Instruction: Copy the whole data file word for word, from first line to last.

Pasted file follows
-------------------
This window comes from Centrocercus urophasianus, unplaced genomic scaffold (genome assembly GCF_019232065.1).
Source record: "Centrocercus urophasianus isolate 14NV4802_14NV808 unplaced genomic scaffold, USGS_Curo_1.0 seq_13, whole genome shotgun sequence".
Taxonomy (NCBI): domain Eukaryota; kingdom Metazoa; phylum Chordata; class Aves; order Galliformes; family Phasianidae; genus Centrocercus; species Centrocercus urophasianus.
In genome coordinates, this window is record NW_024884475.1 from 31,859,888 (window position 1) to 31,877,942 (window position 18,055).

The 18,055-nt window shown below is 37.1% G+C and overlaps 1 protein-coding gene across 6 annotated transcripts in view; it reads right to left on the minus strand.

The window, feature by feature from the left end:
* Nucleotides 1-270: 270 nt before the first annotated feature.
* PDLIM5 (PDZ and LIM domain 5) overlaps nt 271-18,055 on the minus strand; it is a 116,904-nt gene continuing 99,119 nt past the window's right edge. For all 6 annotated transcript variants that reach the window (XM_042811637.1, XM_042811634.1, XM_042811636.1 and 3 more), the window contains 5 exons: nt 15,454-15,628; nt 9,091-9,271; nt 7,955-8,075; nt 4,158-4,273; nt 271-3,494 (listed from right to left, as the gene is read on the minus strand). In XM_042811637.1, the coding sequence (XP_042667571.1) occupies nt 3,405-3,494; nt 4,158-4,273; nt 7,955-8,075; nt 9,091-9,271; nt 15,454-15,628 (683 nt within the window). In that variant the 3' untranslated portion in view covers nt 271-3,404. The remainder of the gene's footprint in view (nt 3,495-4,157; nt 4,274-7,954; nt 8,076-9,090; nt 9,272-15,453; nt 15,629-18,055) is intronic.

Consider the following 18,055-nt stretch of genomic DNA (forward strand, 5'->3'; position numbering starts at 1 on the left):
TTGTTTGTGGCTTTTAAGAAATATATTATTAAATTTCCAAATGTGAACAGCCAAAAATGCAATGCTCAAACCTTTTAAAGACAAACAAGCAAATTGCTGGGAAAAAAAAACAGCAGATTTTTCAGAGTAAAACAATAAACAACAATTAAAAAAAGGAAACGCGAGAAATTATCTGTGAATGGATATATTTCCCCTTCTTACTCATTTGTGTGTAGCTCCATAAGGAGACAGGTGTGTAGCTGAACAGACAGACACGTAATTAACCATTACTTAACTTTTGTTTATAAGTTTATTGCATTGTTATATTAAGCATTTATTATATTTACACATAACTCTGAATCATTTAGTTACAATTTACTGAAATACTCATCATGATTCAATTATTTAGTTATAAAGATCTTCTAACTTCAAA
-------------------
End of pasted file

This window comes from Centrocercus urophasianus, unplaced genomic scaffold (genome assembly GCF_019232065.1).
Source record: "Centrocercus urophasianus isolate 14NV4802_14NV808 unplaced genomic scaffold, USGS_Curo_1.0 seq_13, whole genome shotgun sequence".
Taxonomy (NCBI): domain Eukaryota; kingdom Metazoa; phylum Chordata; class Aves; order Galliformes; family Phasianidae; genus Centrocercus; species Centrocercus urophasianus.
In genome coordinates, this window is record NW_024884475.1 from 31,859,888 (window position 1) to 31,877,942 (window position 18,055).

The 18,055-nt window shown below is 37.1% G+C and overlaps 1 protein-coding gene across 6 annotated transcripts in view; it reads right to left on the minus strand.

The window, feature by feature from the left end:
* Nucleotides 1-270: 270 nt before the first annotated feature.
* PDLIM5 (PDZ and LIM domain 5) overlaps nt 271-18,055 on the minus strand; it is a 116,904-nt gene continuing 99,119 nt past the window's right edge. For all 6 annotated transcript variants that reach the window (XM_042811637.1, XM_042811634.1, XM_042811636.1 and 3 more), the window contains 5 exons: nt 15,454-15,628; nt 9,091-9,271; nt 7,955-8,075; nt 4,158-4,273; nt 271-3,494 (listed from right to left, as the gene is read on the minus strand). In XM_042811637.1, the coding sequence (XP_042667571.1) occupies nt 3,405-3,494; nt 4,158-4,273; nt 7,955-8,075; nt 9,091-9,271; nt 15,454-15,628 (683 nt within the window). In that variant the 3' untranslated portion in view covers nt 271-3,404. The remainder of the gene's footprint in view (nt 3,495-4,157; nt 4,274-7,954; nt 8,076-9,090; nt 9,272-15,453; nt 15,629-18,055) is intronic.

Consider the following 18,055-nt stretch of genomic DNA (forward strand, 5'->3'; position numbering starts at 1 on the left):
TTGTTTGTGGCTTTTAAGAAATATATTATTAAATTTCCAAATGTGAACAGCCAAAAATGCAATGCTCAAACCTTTTAAAGACAAACAAGCAAATTGCTGGGAAAAAAAAACAGCAGATTTTTCAGAGTAAAACAATAAACAACAATTAAAAAAAGGAAACGCGAGAAATTATCTGTGAATGGATATATTTCCCCTTCTTACTCATTTGTGTGTAGCTCCATAAGGAGACAGGTGTGTAGCTGAACAGACAGACACGTAATTAACCATTACTTAACTTTTGTTTATAAGTTTATTGCATTGTTATATTAAGCATTTATTATATTTACACATAACTCTGAATCATTTAGTTACAATTTACTGAAATACTCATCATGATTCAATTATTTAGTTATAAAGATCTTCTAACTTCAAA